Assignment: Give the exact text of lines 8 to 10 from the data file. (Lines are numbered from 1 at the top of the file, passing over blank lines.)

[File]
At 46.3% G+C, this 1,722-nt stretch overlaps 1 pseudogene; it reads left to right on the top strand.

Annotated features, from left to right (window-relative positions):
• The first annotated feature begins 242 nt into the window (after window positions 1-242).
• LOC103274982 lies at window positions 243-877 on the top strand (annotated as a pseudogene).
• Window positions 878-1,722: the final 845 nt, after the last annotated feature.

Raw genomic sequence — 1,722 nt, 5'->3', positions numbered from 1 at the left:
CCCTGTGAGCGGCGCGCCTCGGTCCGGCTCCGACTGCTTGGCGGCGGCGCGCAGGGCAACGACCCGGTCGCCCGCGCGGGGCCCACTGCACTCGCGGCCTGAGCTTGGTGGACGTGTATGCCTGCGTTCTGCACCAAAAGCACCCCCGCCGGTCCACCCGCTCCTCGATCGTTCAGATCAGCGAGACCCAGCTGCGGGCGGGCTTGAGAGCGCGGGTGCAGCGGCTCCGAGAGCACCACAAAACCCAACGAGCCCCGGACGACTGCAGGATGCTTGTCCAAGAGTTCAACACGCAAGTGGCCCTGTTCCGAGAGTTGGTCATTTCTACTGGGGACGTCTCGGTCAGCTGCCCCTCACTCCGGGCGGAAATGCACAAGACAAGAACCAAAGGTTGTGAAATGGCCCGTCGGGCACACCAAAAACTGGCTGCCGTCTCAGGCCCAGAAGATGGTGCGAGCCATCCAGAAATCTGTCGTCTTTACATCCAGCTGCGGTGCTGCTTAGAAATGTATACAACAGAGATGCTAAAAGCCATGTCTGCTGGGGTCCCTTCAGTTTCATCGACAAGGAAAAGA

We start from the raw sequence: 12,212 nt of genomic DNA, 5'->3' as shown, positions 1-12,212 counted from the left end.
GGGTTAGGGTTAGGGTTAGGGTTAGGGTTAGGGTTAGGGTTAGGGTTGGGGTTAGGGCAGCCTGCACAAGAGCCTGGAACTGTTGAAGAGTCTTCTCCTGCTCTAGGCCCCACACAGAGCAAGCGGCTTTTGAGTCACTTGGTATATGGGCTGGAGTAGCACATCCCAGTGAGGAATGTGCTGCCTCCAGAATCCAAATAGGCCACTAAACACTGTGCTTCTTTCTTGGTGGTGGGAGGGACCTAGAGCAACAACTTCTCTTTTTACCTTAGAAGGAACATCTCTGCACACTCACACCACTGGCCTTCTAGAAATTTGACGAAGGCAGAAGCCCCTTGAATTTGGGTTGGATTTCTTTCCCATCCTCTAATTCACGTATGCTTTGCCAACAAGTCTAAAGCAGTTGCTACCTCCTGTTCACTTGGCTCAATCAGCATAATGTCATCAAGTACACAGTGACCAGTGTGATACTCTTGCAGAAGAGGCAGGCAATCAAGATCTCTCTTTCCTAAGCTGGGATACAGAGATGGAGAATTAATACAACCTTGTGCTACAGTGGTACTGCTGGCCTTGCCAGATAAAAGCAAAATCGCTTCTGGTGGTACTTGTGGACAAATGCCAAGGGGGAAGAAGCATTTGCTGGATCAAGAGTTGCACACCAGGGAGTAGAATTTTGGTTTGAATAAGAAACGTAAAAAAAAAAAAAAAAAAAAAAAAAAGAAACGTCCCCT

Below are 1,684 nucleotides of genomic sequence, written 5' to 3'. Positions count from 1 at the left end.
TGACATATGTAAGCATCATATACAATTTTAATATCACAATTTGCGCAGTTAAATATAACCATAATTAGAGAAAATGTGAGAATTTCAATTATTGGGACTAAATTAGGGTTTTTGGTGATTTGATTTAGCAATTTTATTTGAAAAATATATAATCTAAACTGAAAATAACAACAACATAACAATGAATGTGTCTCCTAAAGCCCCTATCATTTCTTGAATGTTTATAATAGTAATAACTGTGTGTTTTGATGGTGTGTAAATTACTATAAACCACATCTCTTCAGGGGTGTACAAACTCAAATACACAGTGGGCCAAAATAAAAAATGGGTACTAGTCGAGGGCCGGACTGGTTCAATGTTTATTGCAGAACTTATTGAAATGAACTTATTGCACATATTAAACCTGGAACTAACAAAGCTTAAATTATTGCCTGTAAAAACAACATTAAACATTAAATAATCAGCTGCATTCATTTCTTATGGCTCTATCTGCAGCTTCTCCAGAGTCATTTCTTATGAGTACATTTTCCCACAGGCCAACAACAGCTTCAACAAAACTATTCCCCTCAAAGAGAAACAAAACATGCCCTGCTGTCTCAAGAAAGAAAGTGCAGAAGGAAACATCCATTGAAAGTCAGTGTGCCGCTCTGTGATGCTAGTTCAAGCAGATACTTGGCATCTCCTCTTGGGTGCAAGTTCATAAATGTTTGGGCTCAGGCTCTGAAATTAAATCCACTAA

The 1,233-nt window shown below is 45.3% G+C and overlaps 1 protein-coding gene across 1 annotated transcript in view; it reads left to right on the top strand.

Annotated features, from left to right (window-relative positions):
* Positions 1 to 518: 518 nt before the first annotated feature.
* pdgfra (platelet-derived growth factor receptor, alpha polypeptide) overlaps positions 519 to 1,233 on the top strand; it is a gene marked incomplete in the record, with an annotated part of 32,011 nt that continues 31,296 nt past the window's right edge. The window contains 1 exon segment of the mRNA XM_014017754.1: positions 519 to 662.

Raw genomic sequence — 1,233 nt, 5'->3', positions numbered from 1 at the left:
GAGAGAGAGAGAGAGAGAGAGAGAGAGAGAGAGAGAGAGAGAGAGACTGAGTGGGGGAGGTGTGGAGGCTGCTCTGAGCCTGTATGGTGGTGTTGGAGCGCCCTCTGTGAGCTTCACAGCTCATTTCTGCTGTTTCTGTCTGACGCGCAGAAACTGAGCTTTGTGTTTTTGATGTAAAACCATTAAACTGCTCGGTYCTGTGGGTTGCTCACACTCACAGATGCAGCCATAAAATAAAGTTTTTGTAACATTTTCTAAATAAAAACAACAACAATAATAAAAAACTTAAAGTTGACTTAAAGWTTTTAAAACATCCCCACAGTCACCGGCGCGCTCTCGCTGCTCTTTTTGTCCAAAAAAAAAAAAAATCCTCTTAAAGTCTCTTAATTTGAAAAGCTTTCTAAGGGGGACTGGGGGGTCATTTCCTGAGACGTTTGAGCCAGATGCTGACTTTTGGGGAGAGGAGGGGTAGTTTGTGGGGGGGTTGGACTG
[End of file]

We start from the raw sequence: 12,212 nt of genomic DNA, 5'->3' as shown, positions 1-12,212 counted from the left end.
GGGTTAGGGTTAGGGTTAGGGTTAGGGTTAGGGTTAGGGTTAGGGTTGGGGTTAGGGCAGCCTGCACAAGAGCCTGGAACTGTTGAAGAGTCTTCTCCTGCTCTAGGCCCCACACAGAGCAAGCGGCTTTTGAGTCACTTGGTATATGGGCTGGAGTAGCACATCCCAGTGAGGAATGTGCTGCCTCCAGAATCCAAATAGGCCACTAAACACTGTGCTTCTTTCTTGGTGGTGGGAGGGACCTAGAGCAACAACTTCTCTTTTTACCTTAGAAGGAACATCTCTGCACACTCACACCACTGGCCTTCTAGAAATTTGACGAAGGCAGAAGCCCCTTGAATTTGGGTTGGATTTCTTTCCCATCCTCTAATTCACGTATGCTTTGCCAACAAGTCTAAAGCAGTTGCTACCTCCTGTTCACTTGGCTCAATCAGCATAATGTCATCAAGTACACAGTGACCAGTGTGATACTCTTGCAGAAGAGGCAGGCAATCAAGATCTCTCTTTCCTAAGCTGGGATACAGAGATGGAGAATTAATACAACCTTGTGCTACAGTGGTACTGCTGGCCTTGCCAGATAAAAGCAAAATCGCTTCTGGTGGTACTTGTGGACAAATGCCAAGGGGGAAGAAGCATTTGCTGGATCAAGAGTTGCACACCAGGGAGTAGAATTTTGGTTTGAATAAGAAACGTAAAAAAAAAAAAAAAAAAAAAAAAAAGAAACGTCCCCT

Below are 1,684 nucleotides of genomic sequence, written 5' to 3'. Positions count from 1 at the left end.